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TRUMP DEMANDS A WALL AT ANY COST 13 today’s pape r in sideAUGUST 29, 2019 | A PUBLICATION OFADVERTISEMENTADVANCE HERE. Take your degree…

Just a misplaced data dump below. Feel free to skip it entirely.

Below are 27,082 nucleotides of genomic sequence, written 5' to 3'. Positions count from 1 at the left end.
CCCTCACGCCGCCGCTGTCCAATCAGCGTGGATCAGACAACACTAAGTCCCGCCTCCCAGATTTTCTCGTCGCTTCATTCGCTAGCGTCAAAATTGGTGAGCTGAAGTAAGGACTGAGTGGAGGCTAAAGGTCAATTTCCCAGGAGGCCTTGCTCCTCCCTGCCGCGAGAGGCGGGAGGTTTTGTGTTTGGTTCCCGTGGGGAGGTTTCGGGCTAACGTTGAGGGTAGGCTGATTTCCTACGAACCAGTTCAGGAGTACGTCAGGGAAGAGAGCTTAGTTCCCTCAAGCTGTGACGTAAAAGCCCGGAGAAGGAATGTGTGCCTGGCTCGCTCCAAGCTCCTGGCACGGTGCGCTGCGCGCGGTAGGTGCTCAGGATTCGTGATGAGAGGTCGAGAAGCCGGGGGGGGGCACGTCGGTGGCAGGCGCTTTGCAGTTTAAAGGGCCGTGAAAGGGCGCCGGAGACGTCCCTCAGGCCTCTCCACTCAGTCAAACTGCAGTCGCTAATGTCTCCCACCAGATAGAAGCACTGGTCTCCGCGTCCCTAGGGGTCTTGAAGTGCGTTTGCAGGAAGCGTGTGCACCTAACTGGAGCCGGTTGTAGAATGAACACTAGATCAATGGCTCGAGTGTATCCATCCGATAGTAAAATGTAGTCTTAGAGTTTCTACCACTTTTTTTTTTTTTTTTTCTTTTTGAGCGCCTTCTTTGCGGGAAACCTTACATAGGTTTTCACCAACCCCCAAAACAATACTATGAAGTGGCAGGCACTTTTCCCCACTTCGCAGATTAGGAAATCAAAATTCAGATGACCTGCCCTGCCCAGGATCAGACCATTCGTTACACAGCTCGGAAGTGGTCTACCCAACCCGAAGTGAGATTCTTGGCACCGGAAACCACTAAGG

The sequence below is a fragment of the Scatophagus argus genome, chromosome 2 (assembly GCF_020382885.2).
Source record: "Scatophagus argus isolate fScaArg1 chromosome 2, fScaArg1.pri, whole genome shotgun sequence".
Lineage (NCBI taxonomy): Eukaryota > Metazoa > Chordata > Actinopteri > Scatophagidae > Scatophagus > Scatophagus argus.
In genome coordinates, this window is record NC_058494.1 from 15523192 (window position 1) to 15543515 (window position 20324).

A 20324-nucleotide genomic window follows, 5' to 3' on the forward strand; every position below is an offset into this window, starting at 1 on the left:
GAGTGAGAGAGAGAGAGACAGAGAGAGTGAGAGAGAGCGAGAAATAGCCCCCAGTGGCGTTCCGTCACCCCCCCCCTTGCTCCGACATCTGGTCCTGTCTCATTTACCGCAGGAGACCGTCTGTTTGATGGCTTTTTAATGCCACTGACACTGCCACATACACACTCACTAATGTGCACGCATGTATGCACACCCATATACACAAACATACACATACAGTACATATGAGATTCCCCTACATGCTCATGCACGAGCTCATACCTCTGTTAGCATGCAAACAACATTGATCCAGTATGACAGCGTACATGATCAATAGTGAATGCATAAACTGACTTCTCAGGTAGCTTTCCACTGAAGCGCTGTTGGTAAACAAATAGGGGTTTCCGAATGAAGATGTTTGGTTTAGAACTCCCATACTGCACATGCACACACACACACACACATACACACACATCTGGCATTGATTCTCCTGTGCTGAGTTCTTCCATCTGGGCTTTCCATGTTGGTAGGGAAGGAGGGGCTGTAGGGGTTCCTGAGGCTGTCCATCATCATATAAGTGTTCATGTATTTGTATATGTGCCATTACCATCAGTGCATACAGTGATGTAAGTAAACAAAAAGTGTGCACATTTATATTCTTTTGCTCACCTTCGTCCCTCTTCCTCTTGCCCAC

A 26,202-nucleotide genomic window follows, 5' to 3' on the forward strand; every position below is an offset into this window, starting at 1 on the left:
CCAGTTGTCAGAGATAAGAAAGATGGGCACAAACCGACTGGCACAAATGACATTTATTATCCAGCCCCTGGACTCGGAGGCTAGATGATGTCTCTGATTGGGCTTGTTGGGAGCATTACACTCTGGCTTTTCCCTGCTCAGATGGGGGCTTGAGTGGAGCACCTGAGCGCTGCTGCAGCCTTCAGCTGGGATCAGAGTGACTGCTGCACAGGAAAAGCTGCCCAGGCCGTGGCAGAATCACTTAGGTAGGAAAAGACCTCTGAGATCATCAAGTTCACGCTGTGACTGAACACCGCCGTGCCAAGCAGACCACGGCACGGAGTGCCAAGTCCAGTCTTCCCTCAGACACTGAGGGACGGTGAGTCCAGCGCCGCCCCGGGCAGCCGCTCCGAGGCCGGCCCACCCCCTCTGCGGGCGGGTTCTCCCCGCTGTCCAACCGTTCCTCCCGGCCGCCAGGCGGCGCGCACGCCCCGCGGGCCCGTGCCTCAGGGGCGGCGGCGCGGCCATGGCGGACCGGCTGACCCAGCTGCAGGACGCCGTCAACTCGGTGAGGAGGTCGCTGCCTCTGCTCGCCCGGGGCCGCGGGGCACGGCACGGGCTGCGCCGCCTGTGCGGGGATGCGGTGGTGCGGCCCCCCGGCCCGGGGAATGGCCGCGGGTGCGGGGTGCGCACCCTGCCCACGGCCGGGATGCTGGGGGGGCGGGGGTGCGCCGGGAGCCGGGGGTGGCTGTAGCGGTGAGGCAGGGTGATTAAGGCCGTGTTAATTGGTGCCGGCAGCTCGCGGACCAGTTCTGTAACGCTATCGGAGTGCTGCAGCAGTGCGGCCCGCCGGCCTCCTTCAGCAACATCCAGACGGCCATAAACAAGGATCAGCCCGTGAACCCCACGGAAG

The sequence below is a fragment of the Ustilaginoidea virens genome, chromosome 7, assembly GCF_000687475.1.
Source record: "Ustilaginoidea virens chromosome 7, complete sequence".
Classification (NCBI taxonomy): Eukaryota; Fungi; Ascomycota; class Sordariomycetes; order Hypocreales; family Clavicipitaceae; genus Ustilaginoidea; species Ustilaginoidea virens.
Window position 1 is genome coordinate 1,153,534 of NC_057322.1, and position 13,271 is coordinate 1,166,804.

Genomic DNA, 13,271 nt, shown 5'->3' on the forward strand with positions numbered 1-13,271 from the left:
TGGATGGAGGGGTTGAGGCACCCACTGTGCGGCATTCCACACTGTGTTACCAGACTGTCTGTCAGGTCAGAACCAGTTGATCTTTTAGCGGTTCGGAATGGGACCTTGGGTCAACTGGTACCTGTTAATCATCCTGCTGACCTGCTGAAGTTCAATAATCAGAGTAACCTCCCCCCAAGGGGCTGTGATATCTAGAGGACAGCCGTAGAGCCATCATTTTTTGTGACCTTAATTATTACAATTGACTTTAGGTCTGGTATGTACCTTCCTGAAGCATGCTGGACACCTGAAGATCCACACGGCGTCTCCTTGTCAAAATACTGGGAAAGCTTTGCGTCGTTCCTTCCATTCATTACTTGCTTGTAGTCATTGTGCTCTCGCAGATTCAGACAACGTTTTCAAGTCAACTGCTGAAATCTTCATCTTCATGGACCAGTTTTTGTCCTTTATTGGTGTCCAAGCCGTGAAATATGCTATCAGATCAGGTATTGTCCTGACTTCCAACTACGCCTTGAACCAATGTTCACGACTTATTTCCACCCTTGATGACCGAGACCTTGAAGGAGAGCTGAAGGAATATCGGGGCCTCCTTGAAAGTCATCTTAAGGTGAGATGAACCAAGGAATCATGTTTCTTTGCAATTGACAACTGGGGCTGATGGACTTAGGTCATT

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TRUMP DEMANDS A WALL AT ANY COST 13 today’s pape r in sideAUGUST 29, 2019 | A PUBLICATION OFADVERTISEMENTADVANCE HERE. Take your degree anywhere.40+GRADUATE PROGRAMS AT JOHNS HOPKINS IN DCLEARN MORE ADVANCED.JHU.EDU ADVANCED ACADEMIC PROGRAMSW2 | EXPRESS | 08.29.2019 | THURSDAYADVANCE HERE. Take your career anywhere.PROGRAMS AVAILABLE IN:Communication Film & Media Liberal Arts Cultural Heritage Museum Studies WritingJOHNS HOPKINS IN DC 1717 MASSACHUSETTS AVE. NW, SUITE 101 WASHINGTON, DC 20036 1.800.847.3330 | 202.452.1940LEARN MORE AND APPLY ONLINE ADVANCED.JHU.EDU| READEXPRESS.COM | @WAPOEXPRESSChaos ahead U.K.’s Johnson gets OK to suspend Parliament weeks before Brexit 8Who (else) is minding your front door?Week 1 preview College football’s lack of polish is exactly what makes it fun 16Doorbell-camera firm Ring has quietly partnered with 400 police forces, extending their surveillance reach — and raising some thorny privacy and civil liberty concerns 11$12B settlementBEN CLAASSEN III (FOR EXPRESS)OxyContin maker is reportedly near a deal to end opioid suits 12RING AND GETTY IMAGES/EXPRESS ILLUSTRATIONA PUBLICATION OFThursday 08.29.19Follow her lead Our Staycationer lets you in on what she’s learned ‘visiting’ D.C. 24 am82 | 59pm2 | EXPRESS | 08.29.2019 | THURSDAYSEAN GALLUP (GETTY IMAGES)eyeopenersTANGLED WEB: A visitor interacts with an exhibit that reacts to human presence during a press preview Tuesday at the new Futurium museum in Berlin’s city center.IN CASE YOU COULDN’T GUESSHEAVEN FORFEND!EVERYONE NEEDS HOBBIESAlways helpful when they clarify that yes, ‘alcohol was involved’N.H.: ‘Live free, but not so free as to have a naughty license plate’We refuse, REFUSE to mock this sweet and wholesome pastimeA fight over a towel at a Sacramento, Calif., water park escalated to include 40 people and left a man hospitalized. Everest Robillard, chief of the Cal Expo Police Department, told The Sacramento Bee that police were called to Raging Waters at 3:30 p.m. Sunday to break up a fight between two families. Robillard says the feud started over a beach towel then grew to insults and profanity. He says alcohol was involved. (AP)A Rochester, N.H., woman is fighting the state Department of Motor Vehicles over her 15-yearold vanity license plate. Seacoastonline.com reports Wendy Auger has been asked to surrender the plate, which reads “PB4WEGO.” The state says phrases related to excretory acts aren’t permitted. Auger is appealing. She asked: “Who has a mom or dad or parental figure who hasn’t said that to kids before leaving the house?” (AP)Hundreds of beer can collectors are in New Mexico for a “CANvention.” The Albuquerque Journal reports the Brewery Collectibles Club of America is scheduled today to start its three-day national gathering at the Albuquerque Convention Center. The club says the event attracts collectors from around the world who trade, buy and sell vintage and craft beer cans. It is a chance for those attending to sample beer from local brewers. (AP)Save up to 76% on home deliveryOthers cover stories. We uncover them.Get 52 weeks of Sunday-only home delivery for just $2.65 99¢ a week! Or 7-day home delivery for only $12.25 $2.99 a week! Home Delivery Subscription Includes: • One bonus digital subscription to share ($100/yr value) • Unlimited digital access to washingtonpost.com on any device • Unlimited access to all Washington Post apps • 30-day digital pass to share every month1-888-562-0102, Ext. 4 sub.wpsubscribe.com/summer19e Offer expires 9/30/19. Available to new subscribers only. Restrictions may apply. New subscriptions are subject to a $4.95 activation fee.XPS0452 5x3THURSDAY | 08.29.2019 | EXPRESS | 3page threeIs panda diplomacy at risk? ANIMALS In light of the U.S.-China trade war, the giant pandas could take on a high political profile. The National Zoo’s beloved black-and-white bears, which have delighted Washingtonians for generations, often have been on the world stage. But next year, the extended 20-year Chinese lease of the two adults — Mei Xiang, a female, and Tian Tian, a male — will be up Dec. 7. The zoo said it has not started discussions with the Chinese about the lease and could not speculate on an outcome. And the U.S. political landscape by late 2020 is a mystery. “Our agreements are based on science surrounding the giant pandas,” zoo spokeswoman Pamela Baker-Masson said. “We’ve accomplished a lot over the last 40-plus years. Now both sides have to take a look at what the future science goals should be, and they go from there.” Chinese and American giant panda experts get on “exceptionally well,” she said.SKIP BROWN (SMITHSONIAN’S NATIONAL ZOO)U.S.-China trade war may imperil the animals’ future in WashingtonGiant panda Mei Xiang was sent from China to the National Zoo in 2000.The zoo’s only other giant panda, Bei Bei, who turned 4 on Aug. 22, is slated to be gone within the next few months. By prior agreement with the Chinese, all giant panda cubs born in U.S. zoos must be sent to a breeding program in China once they turn 4. Should giant pandas be caught up in relations between China and the United States, it would not be the first time. During World War II, China gave New York’s Bronx Zoo two“We’ve accomplished a lot over the last 40-plus years. Now both sides have to take a look at what the future science goals should be.” PAMELA BAKER-MASSON, the National Zoo’s spokeswoman, on the future of the panda programpandas in gratitude for American war relief. Then in February 1972, at a dinner in Beijing, first lady Patricia Nixon told Chinese Premier Zhou Enlai how fond she was of giant pandas, and Zhou said he would give the U.S. some. The offer of the pandas was part of a historic thaw in U.S.-China relations. That April, China gifted the United States two young giant pandas: Ling-Ling, a female, and Hsing-Hsing, a male. The pandas were a delight for more than two decades, drawing millions of visitors and putting the animal on par with cherry blossoms as a symbol of Washington. Ling-Ling died in 1992, and Hsing-Hsing died in 1999. In 2000, China sent the zoo Mei Xiang and Tian Tian on a 10-year, $10 million lease. In 2011 and 2015, additional deals were reached to keep the pandas in Washington. Mei Xiang has birthed three surviving cubs: the males Tai Shan and Bei Bei, and the female Bao Bao. Tai Shan was born July 9, 2005, and now lives in China. Bao Bao was born Aug. 23, 2013, and was moved to China in 2017. MICHAEL E. RUANE (THE WASHINGTON POST)DININGPizzeria Paradiso aids D.C. statehood with pie Pizzeria Paradiso will soon offer a “DC Statehood” pizza topped with chili and half-smokes, Washington City paper food editor Laura Hayes tweeted on Wednesday. The pizza will go on sale Sept. 17 and a percentage of sales will benefit DC Vote, an organization that works for D.C. statehood. (EXPRESS)THROWBACK THURSDAY08.30.2017A look back at Express covers from this week in history:Hurricane Harvey inundated Harris County, Texas, home to Houston, with rain, leaving as much as 30% of the county underwater. At least 107 people died in incidents related to the hurricane.4 | EXPRESS | 08.29.2019 | THURSDAYlocalAgencies failed to act before home caught fireVIRGINIA BEACHTop official leaves post over handling of shootingPolice officer reported safety and legal issues months before fatalities77%D.C. unveils safe bike lanes on Florida Ave. SALWAN GEORGES (THE WASHINGTON POST)THE DISTRICT A D.C. police officer notified two city agencies that a rowhouse appeared to be illegally rented months before two tenants died in a fire, but his warnings of “life safety violations” went largely unheeded, city administrator Rashad Young said Tuesday. Young said an inspector with the Department of Consumer and Regulatory Affairs visited 708 Kennedy St. NW three times after getting the complaint in March but could not enter. Young said the inspector sent a letter to the owner but took no further action. He said fire department inspectors failed to act on complaints about the rowhouse, which lacked a permit for rentals. Fitsum Kebede, 40, who came to the United States from Ethiopia more than a decade ago, and his son Yafet Solomon, 9, described as one of the “brightest stars” at Barnard Elementary School, died after being pulled from the burning house on Aug. 18. “It is clear that our agencies should have done more to better protect our residents,” Young said. An independent audit is being conducted to uncover flaws and fix them, officials said, and a total of four employees from both agencies have been put on leave. The officer had responded toPEDESTRIAN SAFETYA father and son died after their home in Northwest D.C. burned Sunday.the house for a landlord-tenant dispute. He wrote in a report that the building appeared to be an unlicensed rooming house and had potential fire code violations. Sunday’s fire started in the basement of the house in Brightwood Park. Kebede died the same day as the fire; Yafet died two days later. Investigators have not determined the fire’s cause. Officials said the U.S. attorney’s office has launched a criminal investigation. DCRA officials had initially said inspectors had never gone to the property because no complaints were filed. But officials said on Tuesday that they subsequently searched for emailsand records listing that address and found several from the police officer. D.C. Mayor MuSolomon riel Bowser, D, on Wednesday expressed confidence in DCRA. Asked if she was satisfied with her government’s handling of the matter, she replied “no” but showed support for agency director Ernest Chrappah. “I think [he] has already put in some better management practices so that the employees and communications among our agencies have backstops and checks,” Bowser said. PETER HERMANN (THE WASHINGTON POST)The D.C. Department of Transportation on Wednesday morning unveiled safety improvements to nine blocks of Florida Avenue in Northeast, according to a WTOP report. The upgrades include two adjacent protected bike lanes on the street’s south side, as well as new signals and signs, and rubber parking stops to prevent vehicles from crossing into bike lanes. The D.C. Council pushed the city to urgently address safety on the street, near Gallaudet University, after a cyclist died there in April. A pedestrian also died on Florida Avenue in 2013. The city is working on permanent improvements to the corridor, which are currently in the design phase, according to WTOP. Construction is set to start in spring 2021. (EXPRESS)SUPPORT FOR CONSTRUCTION LAW ADDRESSING CLIMATE CHANGEThe percentage of D.C. residents who said in a new survey that they support legal restrictions on construction in areas with a high risk of disruption driven by climate change, according to a Curbed report. The Zillow survey of homeowners consulted 10,000 homeowners and renters in 20 major U.S. cities. D.C. tied with New York for the city with the most support for such a law. Asked whether they think climate change will affect their homes and communities “a great deal” or “somewhat” in their lifetimes, 52% of D.C.-area residents said yes. (EXPRESS)expresslineD.C. cyclist gets three years in prison for using bike lock to beat man in GeorgetownA top official in Virginia Beach has resigned following criticism of the city’s response to a mass shooting in its municipal offices. David Hansen, who oversaw day-to-day affairs as city manager, stepped down almost three months to the day after a city employee opened fire on colleagues, killing 12. Some victims’ families had criticized Hansen, saying he has been slow to offer shooting updates. (TWP) BALTIMORE COUNTYDOJ sues over racial bias in police hiring practices A Justice Department lawsuit filed Tuesday accuses Baltimore County of discriminating against black applicants for police officer positions. It claims the county’s use of written examinations led to hiring fewer black applicants as entry-level officers and cadets than it would with a “non-discriminatory screening device.” (AP) CRYSTAL CITY, VA.Man and woman die in office building shooting A man shot a woman and was shot himself at an office building in Crystal City just before noon Wednesday, according to police. The male suspect and female victim knew each other, police said. They would not offer details on who shot the suspect. The shooting took place at 1550 Crystal City Drive. (TWP) MARYLANDFive report lung illness after vaping recently Maryland’s health department is investigating five cases of severe lung illness in people who became ill after vaping in the last two months. The department said Wednesday the patients reported respiratory symptoms such as shortness of breath and pain associated with breathing and coughing. The cases showed no clear infectious cause, and all required hospitalization. (AP)Two men found shot to death in car Tuesday in Prince George’s CountyTHURSDAY | 08.29.2019 | EXPRESS | 57/26/179/29/19 10/10/19 5HYLHZVDVRI9/29/19 6 | EXPRESS | 08.29.2019 | THURSDAYlocal‘If I can do it, so can you’ Three specialists at D.C. libraries apply experience with homelessness to help patrons Montgomery County eyes Amazon facilityRenee Hines prepares to greet library patrons experiencing homelessness.health and human services to help the city’s 25 libraries better serve the city’s roughly 6,500 homeless residents. Early last year, she pulled three “peer specialists,” including Hines, from D.C.’s Department of Behavioral Health, which hires people who have dealt with homelessness and other challenges to apply those experiences to supporting others. Badalamenti estimates the library system’s specialists have helped between 10 and 15 homeless residents secure transitional or permanent housing, and 30 more clients have gone to shelters. Hines can rattle off her personal tally with pride: one in permanent housing, two in rapid rehousing, two in transitional housing, three in shelters and three in drug treatment programs. She and her colleagues also help clients secure or renew their ID cards, access substance abuse and mental health services, andCoverage blitz today Express is one of eight D.C.-based news outlets dedicating coverage today to issues of homelessness in the nation’s capital. Visit DCHomelessCrisis.press online for more local reporting.get around with the help of preloaded SmarTrip cards. “My first day it was like, Wow, I can give them something to look forward to,” Hines said. According to a city report in May, 6,521 adults and 815 families lack housing. The peer program aims to serve those groups, but its scope is limited. Northwest One, for instance, doesn’t have a private office for the specialists, so they meet with clients in the open. Funding is tight too. The program this year got $91,000 from the city — enough to pay specialists $570 per week for 30 hours of work. Badalamenti hopes the D.C.Man, 50, charged with being a peeping Tom at Macy’s department store in Springfield, Va.Council will allot funds to expand the team and make Hines and colleagues full-time employees. Badalamenti has seen indications of the program’s growth. Libraries’ public safety employees have begun referring patrons to Hines and her colleagues. Badalamenti has fielded requests from other libraries for visits from the peer specialists. Last Wednesday, Hines met with Leonard, a frequent visitor. He’s been homeless for a year, and has recently taken to scouting Craigslist and walking the streets looking for housing. Hines started seeing Leonard last year, when he saw a flyer about her at the Shaw Library. He said he’s been keeping busy with volunteering and computer classes. “I don’t want to be sitting around watching closedcaptioned TV,” he said. Hines reminded him of one of their early conversations: “Like I told you at the beginning: It’s a process.” MARK LIEBERMAN (EXPRESS)MARK LIEBERMAN (EXPRESS)THE DISTRICT On a recent Wednesday, Renee Hines sat in D.C.’s Northwest One Library near Mount Vernon Triangle, ready to greet people experiencing homelessness who had lined up to see her. Their challenges are familiar to Hines. She started abusing alcohol and drugs, including cocaine and heroin, at 14. She was arrested a handful of times for drug possession and theft. After her most recent arrest in 1999, a judge sent her to a drug treatment program, where she got clean. She stayed that way until 2006, when she broke her leg in a car accident and got addicted to pain medications. She was homeless for more than a year, sleeping in her car for much of 2012 to 2014. Today, thanks to substance abuse and mental health counseling, Hines is clean and living in an apartment in Southeast D.C.’s Marshall Heights neighborhood. “I’m 56 years old,” Hines said. “I started getting my life together at 52.” To her clients, she repeats often, “If I can do it, so can you.” Hines is one of three peer outreach specialists who fan out across 11 D.C. libraries each week to connect the city’s most vulnerable residents to programs and services, and to lend a friendly face and sympathetic ear. Some homeless visitors to the library, or outdoor spaces nearby, regularly seek her counsel and refer her to their friends. Others are more reticent, or don’t realize they could use help. Hines simply greets them until they open up — however long it takes. “I’m just trying to have a conversation,” Hines said. In 2014, the D.C. Public Library system hired Jean Badalamenti as assistant manager ofMARYLAND Montgomery County has expressed interest in a massive Amazon warehouse after the tech giant announced last week that it would not be located in Prince George’s County, officials said Wednesday. Montgomery County Executive Marc Elrich, D, revealed at a virtual town hall with residents on Monday that he was reaching out to Amazon about its plans to relocate the fulfillment center. Ohene Gyapong, Elrich’s spokesperson, added that the executive is “interested in understanding Amazon’s needs to see if there’s a match.” Amazon declined to confirm or deny Elrich’s comments. Officials in Prince George’s County first indicated in July that Amazon was planning to build a giant logistics and supply center in Upper Marlboro, not far away from its new headquarters planned for Northern Virginia. But last week, following public meetings where residents expressed their opposition, Amazon announced that it was no longer considering the Prince George’s Westphalia subdivision. (Amazon founder and chief executive Jeff Bezos owns The Washington Post and Express.) Several Montgomery Council members on Wednesday said they support efforts to bring jobs, but added that they were waiting until details were available. REBECCA TAN (THE WASHINGTON POST)Police say death of 3-year-old girl found unconscious in Southeast D.C. was homicideTHURSDAY | 08.29.2019 | EXPRESS | 7august 2019A MESSAGE FROM METRO GM/CEOMETRO’S SUMMER MILESTONESPAUL J. WIEDEFELD We’ve been hard at work to improve your commute this summer. Not only have we added more service at a dozen stations on the Red, Green and Yellow lines; we also reduced the price of several pass products and added unlimited Metrobus riders to all Metrorail passes. On this page you’ll find several improvements and other good news that may not have crossed your radar during the busy summer season.SAFETY •Reconstructed six outdoor station platforms as part of the three-year Platform Improvement Project that will improve safety, accessibility and the overall customer experience•All 1,500 Metrobuses have been retrofitted with shields that protect operators and help reduce conflicts•Expanded underground cell service to nearly 70 percent of Metro’s tunnels and free customer Wi-Fi at all 91 Metro stations•Received the 2019 Gold Rail Security Award from the American Public Transportation AssociationThanks for riding Metro!SERVICE •Ninety percent of all rus